Tuesday, 25 April 2017

PECKING ORDER - Review By Greg Klymkiw - 2017 HotDocsHotPick - Here, chickie, chickie.....

Special Note: This is the second film at this year's Hot Docs about farm animals I own (the first being Do Donkeys Act?). I was hoping for a hat-trick. Sadly, this is not to be. Festival Director Shane Smith has informed me that there surely must be some goats that appear somewhere in the festival, but I have yet to find them.
These people LOVE chickens. Then again, so do I.
If you prick us, do we not bleed?

Pecking Order (2017)
Dir. Slavko Martinov

Review By Greg Klymkiw

Full Disclosure: I own chickens.

Even if I didn't I'd have been able to enjoy this thoroughly entertaining and well-crafted look into the world of competitive poultry showcases in New Zealand. Director Slavko Martinov trains his cameras upon several members of the Christchurch Poultry, Bantam and Pigeon Club (which, in this year of Our Lord, 2017, is - like Canada - celebrating its sesquicentennial). Within a variety of sleepy rural Kiwi enclaves surrounding the club's head offices in the burgh of Riccarton, several members prep and preen over their flocks of fowl, the best of which will be presented for eventual inspection and judgement at a major exhibition of "chocks" (in the delightful vernacular of chickie-poo-fanciers).

It is to Martinov's credit that he presents the proceedings with a good, balanced eye, but also allows enough breathing room for the eventual hilarity that can - and must - ensue in any movie devoted to obsessive chicken lovers. Even better, Martinov never treats his subjects like wing nuts (which many of us chicken enthusiasts, admittedly, are). With a subject like this it could have been very tempting to apply a nasty tongue-in-cheek to the mise-en-scene, but he lets his charges (human and feathered) acquit themselves with dignity.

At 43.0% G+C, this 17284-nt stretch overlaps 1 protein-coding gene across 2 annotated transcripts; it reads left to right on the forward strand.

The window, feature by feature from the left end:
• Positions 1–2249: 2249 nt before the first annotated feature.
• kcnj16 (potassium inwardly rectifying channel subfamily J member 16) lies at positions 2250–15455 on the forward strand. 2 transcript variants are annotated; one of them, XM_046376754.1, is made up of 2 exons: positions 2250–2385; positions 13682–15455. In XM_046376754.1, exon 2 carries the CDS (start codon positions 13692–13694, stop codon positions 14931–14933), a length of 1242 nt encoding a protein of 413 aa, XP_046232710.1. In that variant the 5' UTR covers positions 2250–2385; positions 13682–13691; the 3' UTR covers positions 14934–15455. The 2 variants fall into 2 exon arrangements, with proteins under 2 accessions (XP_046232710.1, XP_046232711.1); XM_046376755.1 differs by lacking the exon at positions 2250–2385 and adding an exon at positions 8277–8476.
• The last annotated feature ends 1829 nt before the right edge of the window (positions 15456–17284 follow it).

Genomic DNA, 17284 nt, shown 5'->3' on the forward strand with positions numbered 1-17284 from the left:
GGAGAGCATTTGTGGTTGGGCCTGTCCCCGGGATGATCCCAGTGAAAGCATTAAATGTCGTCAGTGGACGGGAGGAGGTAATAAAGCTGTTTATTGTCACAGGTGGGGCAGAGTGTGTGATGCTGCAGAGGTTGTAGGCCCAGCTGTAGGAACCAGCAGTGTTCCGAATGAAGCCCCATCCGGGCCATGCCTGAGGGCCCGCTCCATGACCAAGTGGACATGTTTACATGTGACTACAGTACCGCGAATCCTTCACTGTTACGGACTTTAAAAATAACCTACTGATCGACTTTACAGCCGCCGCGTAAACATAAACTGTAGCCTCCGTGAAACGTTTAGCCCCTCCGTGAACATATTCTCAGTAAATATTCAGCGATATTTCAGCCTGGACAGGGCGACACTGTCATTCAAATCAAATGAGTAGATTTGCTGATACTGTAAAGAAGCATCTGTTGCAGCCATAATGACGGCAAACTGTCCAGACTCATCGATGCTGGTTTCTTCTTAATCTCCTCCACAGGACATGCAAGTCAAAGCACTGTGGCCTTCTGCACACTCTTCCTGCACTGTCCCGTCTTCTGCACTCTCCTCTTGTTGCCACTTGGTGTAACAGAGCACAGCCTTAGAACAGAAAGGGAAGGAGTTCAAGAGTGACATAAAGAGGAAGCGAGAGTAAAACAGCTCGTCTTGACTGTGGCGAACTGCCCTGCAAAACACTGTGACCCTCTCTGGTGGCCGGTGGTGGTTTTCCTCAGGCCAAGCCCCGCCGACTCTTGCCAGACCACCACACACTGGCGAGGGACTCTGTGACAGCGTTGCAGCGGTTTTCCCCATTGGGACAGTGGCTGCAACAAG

Not that there isn't mudslinging, though. One of the more fascinating elements in this examination of competitive chicken rearing is the crisis which develops within the club itself - a fairly stirring power struggle amongst its members. The rift is twixt the old and the new - yes, Martinov's film carefully focuses upon the wide age-range of chicken wranglers; seniors, middleaged, teens and kids are all represented here.

The bottom line, though, is that we're allowed to laugh with the subjects and not at them. Throughout the movie, while there are a series of cute title/chapter cards with a variety of chicken puns, none of them are there derisively and act simply as jovial, good-natured tools to drive the "drama" forward.

There is one thing in the film that disturbed me. It has nothing to do with the filmmaking, however. It has to do with an attitude amongst a few of the subjects that, uh, ruffled my own chicken-loving feathers. Yes, I do own chickens. I do so to allow them to live out their lives naturally and happily in a free-range environment (with a ridiculously sturdy, clean and comfy coop to retire to when the sun goes down) for the rest of their lives.

What made me raise more than a few of my two eyebrows (yes, I think I sprouted some new ones) was how I happily observed flock upon flock of domestic fowl living so happily in a free-range manner and thinking, "Wow! These people don't kill their chocks!" But as soon as I settled into this comfy idyll, it started: more than once did I hear comments about how the "bad" chickens (those not suited to chickie-competition glory) would have their necks wrung and end up in stewing pots.

That said, I was extremely happy when one of the subjects addressed the issue of the chickens having individual personalities. Yes, they do! God knows I'm aware of this in my own sweet chocks. And if there's anything for me to find fault with in the filmmaking is that I'd have loved to see a brief sequence demonstrating the joys inherent in said personalities. However, given how exhaustive Martinov's film is, I suspect this was an aspect which was covered, but merely ended up on a cutting room floor to keep the proceedings as sprightly as they are.


Pecking Order enjoys its World Premiere at Hot Docs 2017